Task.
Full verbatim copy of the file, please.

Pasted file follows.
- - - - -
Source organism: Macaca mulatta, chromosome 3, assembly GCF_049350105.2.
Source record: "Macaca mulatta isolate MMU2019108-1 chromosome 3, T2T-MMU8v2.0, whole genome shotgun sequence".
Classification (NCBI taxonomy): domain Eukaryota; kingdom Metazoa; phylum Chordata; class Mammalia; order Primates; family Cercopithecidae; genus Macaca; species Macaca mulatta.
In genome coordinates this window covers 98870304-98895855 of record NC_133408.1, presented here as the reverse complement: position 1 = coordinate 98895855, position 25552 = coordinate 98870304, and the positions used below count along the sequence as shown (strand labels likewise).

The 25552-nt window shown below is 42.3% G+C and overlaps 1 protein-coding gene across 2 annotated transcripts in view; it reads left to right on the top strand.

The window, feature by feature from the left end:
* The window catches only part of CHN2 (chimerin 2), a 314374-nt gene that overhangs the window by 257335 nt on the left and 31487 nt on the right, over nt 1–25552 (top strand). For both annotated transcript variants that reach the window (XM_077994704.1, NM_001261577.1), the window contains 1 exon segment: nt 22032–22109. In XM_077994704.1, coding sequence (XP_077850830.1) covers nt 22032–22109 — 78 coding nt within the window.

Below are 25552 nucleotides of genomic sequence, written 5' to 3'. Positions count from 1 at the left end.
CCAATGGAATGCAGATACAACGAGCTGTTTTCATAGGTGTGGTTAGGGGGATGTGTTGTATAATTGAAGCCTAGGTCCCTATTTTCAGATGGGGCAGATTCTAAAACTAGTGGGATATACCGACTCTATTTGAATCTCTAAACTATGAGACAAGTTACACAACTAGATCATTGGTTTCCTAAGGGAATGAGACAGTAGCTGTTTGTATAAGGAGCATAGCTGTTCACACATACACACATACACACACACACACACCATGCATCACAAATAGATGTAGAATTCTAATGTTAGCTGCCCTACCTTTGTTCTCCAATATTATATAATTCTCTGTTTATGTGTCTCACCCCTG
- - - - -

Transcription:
Source organism: Macaca mulatta, chromosome 3, assembly GCF_049350105.2.
Source record: "Macaca mulatta isolate MMU2019108-1 chromosome 3, T2T-MMU8v2.0, whole genome shotgun sequence".
Classification (NCBI taxonomy): domain Eukaryota; kingdom Metazoa; phylum Chordata; class Mammalia; order Primates; family Cercopithecidae; genus Macaca; species Macaca mulatta.
In genome coordinates this window covers 98870304-98895855 of record NC_133408.1, presented here as the reverse complement: position 1 = coordinate 98895855, position 25552 = coordinate 98870304, and the positions used below count along the sequence as shown (strand labels likewise).

The 25552-nt window shown below is 42.3% G+C and overlaps 1 protein-coding gene across 2 annotated transcripts in view; it reads left to right on the top strand.

The window, feature by feature from the left end:
* The window catches only part of CHN2 (chimerin 2), a 314374-nt gene that overhangs the window by 257335 nt on the left and 31487 nt on the right, over nt 1–25552 (top strand). For both annotated transcript variants that reach the window (XM_077994704.1, NM_001261577.1), the window contains 1 exon segment: nt 22032–22109. In XM_077994704.1, coding sequence (XP_077850830.1) covers nt 22032–22109 — 78 coding nt within the window.

Below are 25552 nucleotides of genomic sequence, written 5' to 3'. Positions count from 1 at the left end.
CCAATGGAATGCAGATACAACGAGCTGTTTTCATAGGTGTGGTTAGGGGGATGTGTTGTATAATTGAAGCCTAGGTCCCTATTTTCAGATGGGGCAGATTCTAAAACTAGTGGGATATACCGACTCTATTTGAATCTCTAAACTATGAGACAAGTTACACAACTAGATCATTGGTTTCCTAAGGGAATGAGACAGTAGCTGTTTGTATAAGGAGCATAGCTGTTCACACATACACACATACACACACACACACACCATGCATCACAAATAGATGTAGAATTCTAATGTTAGCTGCCCTACCTTTGTTCTCCAATATTATATAATTCTCTGTTTATGTGTCTCACCCCTG